Tower of Archeos

A while back we covered a game which featured a lone hero ascending a tower, and Tower of Archeos gives away that shared heritage in its name. Both also, coincidentally, share victory through the heart warming power of puzzles. But where Warlock’s Tower was about delivering a peace offering to an evil warlock, Tower of Archeos is more old fashioned in that instead you take the slightly less diplomatic approach of killing everything in the tower.


The first thing you’ll probably notice when booting up Archeos is that the animation and attention to detail is absolutely fantastic. A common criticism of retro-styled games is the perception that pixel art is lazy or gimmicky. Not so in Archeos; everything from the way your character swishes his sword, to the flapping of bats’ wings, down to the animations in the darn menus – Archeos is choc full of loving detail.

The other great thing about action-orientated puzzle games is that they often call back to the roots of gaming: quick to learn, hard to master. Archeos as a puzzle game is no exception and it’s incredibly easy and pick up and even sort of soothing to play, but much like Liam Neeson, it demands a particular set of skills; and it will find you, and it will kill you.


Gameplay-wise, the wizard running the tower is of the most vile kind:  he who makes match-3 style puzzles. Luckily, the decrepit git mixed it up a bit though – rather than rotating gems or other arbitrary shapes, you target a group of 3 or more beasties to attack and destroy them at once. The monsters retaliate with a set amount of damage (irrespective of group size) before carking it, but cough up precious XP in return. Enough of this systematic slaughter, and you’ll level up, which increases your max HP and refills it. So the challenge boils down to tackling the right groups of monsters in the right order.

Archeos adds a few modern conveniences and complexities though to make it more than a simple puzzle game. Each and every monster type has its own special trait or ability, which can really throw varying degrees of wrenches in your plans. Boulder-like golems will roll into empty side-spaces, which can mess up your carefully planned genocide, while vanquishing a large enough group of bats causes a powerful vampire to spawn. Some of these factors end up making levels extremely tough.

let Gandalf sort 'em out

let Gandalf sort ’em out

Adding to the strategy, in a nod to its RPG influences, are a variety equipment to be proffered from chests or the cold ashes of your slain victims. This gear has a variety of uses, such as consumable food for a quick health boost, to a one-use wand that will destroy a 3×3 block of enemies, or a equippable magic ring that reveals what enemies are carrying items.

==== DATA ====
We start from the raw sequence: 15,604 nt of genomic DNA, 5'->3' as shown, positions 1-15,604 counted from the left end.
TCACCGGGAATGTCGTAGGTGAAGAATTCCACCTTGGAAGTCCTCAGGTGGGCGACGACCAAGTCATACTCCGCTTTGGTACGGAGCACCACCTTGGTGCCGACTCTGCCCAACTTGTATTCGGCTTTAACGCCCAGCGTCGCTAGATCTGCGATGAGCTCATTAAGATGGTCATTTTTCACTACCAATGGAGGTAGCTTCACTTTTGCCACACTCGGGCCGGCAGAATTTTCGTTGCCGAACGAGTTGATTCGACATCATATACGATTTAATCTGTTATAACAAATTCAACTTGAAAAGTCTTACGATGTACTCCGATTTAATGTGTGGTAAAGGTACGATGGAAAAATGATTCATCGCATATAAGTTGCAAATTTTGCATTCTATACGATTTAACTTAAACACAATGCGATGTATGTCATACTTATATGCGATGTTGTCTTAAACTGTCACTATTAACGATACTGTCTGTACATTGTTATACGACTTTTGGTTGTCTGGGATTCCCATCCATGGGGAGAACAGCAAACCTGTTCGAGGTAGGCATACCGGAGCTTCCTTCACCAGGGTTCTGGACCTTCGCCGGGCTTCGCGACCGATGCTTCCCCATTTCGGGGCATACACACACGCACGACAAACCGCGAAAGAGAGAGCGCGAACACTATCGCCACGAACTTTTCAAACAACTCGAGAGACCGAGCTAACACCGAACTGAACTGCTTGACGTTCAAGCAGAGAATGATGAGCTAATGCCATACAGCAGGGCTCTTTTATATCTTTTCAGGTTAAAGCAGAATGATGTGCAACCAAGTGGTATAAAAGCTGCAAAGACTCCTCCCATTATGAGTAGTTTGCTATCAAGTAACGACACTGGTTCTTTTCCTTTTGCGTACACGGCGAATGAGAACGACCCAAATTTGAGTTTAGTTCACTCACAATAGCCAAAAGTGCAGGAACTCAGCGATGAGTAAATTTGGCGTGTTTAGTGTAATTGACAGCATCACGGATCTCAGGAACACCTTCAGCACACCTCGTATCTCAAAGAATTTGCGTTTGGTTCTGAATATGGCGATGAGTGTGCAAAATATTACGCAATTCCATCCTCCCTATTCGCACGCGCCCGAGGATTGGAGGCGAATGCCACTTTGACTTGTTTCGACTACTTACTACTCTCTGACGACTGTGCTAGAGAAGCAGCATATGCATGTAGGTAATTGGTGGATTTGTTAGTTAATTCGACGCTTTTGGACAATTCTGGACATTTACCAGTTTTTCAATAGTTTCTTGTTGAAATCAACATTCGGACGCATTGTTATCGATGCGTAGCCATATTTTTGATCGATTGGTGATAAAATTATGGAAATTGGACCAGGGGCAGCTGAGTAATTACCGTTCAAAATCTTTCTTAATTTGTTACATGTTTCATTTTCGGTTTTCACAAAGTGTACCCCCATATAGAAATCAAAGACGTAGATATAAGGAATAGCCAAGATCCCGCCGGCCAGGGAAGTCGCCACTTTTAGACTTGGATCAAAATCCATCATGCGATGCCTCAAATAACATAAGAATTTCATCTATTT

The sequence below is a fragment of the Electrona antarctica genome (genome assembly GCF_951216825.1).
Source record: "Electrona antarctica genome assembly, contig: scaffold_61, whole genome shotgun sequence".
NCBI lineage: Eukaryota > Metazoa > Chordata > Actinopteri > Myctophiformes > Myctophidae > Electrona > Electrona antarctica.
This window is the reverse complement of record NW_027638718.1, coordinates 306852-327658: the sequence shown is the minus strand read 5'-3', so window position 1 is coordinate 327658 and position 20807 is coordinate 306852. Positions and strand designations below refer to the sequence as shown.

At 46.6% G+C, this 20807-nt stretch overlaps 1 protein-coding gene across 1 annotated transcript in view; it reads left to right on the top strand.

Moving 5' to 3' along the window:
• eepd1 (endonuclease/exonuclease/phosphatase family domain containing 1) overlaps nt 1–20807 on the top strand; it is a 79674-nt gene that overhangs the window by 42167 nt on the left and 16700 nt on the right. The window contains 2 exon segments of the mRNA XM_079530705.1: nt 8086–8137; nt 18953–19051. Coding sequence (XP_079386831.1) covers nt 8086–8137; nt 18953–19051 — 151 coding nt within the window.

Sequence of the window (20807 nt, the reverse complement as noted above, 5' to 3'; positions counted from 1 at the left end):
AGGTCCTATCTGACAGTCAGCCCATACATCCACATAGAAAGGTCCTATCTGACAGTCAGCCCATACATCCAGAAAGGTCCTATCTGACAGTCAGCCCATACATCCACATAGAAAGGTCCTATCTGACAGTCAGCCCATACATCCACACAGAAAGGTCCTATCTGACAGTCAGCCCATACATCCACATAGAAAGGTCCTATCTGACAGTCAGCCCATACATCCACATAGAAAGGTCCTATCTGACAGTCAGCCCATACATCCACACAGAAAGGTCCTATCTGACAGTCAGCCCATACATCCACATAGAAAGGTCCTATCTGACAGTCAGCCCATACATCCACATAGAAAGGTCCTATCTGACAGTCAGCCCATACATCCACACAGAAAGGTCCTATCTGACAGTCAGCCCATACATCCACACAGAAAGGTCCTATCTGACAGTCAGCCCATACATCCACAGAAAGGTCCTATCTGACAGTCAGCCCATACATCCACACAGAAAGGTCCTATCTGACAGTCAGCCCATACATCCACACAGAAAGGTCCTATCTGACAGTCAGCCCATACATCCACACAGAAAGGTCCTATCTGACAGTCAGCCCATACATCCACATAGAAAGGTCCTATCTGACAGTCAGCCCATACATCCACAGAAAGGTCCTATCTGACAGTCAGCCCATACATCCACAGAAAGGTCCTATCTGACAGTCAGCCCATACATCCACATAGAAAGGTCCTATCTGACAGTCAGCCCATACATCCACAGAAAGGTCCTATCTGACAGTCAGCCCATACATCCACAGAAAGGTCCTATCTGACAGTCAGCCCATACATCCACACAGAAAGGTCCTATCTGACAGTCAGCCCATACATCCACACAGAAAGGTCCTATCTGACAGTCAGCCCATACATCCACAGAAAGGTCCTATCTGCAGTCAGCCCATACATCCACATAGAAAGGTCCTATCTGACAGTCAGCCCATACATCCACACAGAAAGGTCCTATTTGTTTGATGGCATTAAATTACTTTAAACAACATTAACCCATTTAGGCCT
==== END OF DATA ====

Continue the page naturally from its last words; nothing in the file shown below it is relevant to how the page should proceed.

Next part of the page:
A slight consolation is how the interface is excellent at giving visual feedback. Something oft overlooked due to the low resources of many indie undertakings. The UI is responsive, with targeted enemies showing an info card that clearly explains its trait or ability, while the amount of damage and experience that will be gained as a result is all helpfully indicated in the UI.


pictured: completely unwinnable situation

It’s not all praise, though, unfortunately. While the challenge feels appropriately devious – certainly easy to pick up and play but hard to master – I’m not sure if it’s sometimes too punishing. Some abilities, such as the rats’ ability to dodge 50% of attacks, for example, seems far too overpowered and probably should be lowered.

More pressingly, the random distribution can sometimes create outright unwinnable scenarios too. On what was my best run so far, I ended up at a dead end where there was no way to open the door to the next level (pictured above!).

You can also rescue additional party members from prisons, although despite a GIF image on the game’s page showing three party members acting in tandem, was only able to ever bring one hero into the tower at a time regardless how many I rescued. Also, playing a previously rescued hero will be lost forever upon dying, and had to be rescued again if you ever want to use them again. It’s a development choice and all, but for me this was a shame, and defeated my sense of overall progression in the game.


cards showing some of the items and monsters found in the full version

Despite the caveats, what is on offer is enough to create a sometimes punishing albeit satisfyingly slick arcade style blend of thoughtful strategy and faced-paced gameplay that kept me coming back to die in the tower again and again.

Tower of Archeos’ BETA is available for free as a demo, and the full game is available for $12USD, which contains more monsters and items and additional characters to rescue and play as.

Tower of Archeos | Download Demo/Buy

Tower of Archeos was originally a game using the PICO-8 system, it is a simpler 8-bit style version that is playable in your browser:

Tower of Archeos Original Version | Play Online



About J.C

I grew up in the dark dingy arcades of the 1980s, blasting heads with Robocop 2, but grew up in an era that spanned the introduction of the x86 home computer, through to the 16-bit revolution, into the polygon age and beyond. I write about food, travel and of course, New Retro Games. I started and contribute to I am also a freelance business researcher, writer, and editor having published academic and corporate articles on innovation and intellectual property.

Posted on July 20, 2016, in Puzzle and tagged , , , , , , , . Bookmark the permalink. 2 Comments.

  1. GREAT game! (I have only played the demo)
    Kudos for the post and the website.



  1. Pingback: New Retro Games’ Christmas Awards! (Pt. 2) | New Retro Games

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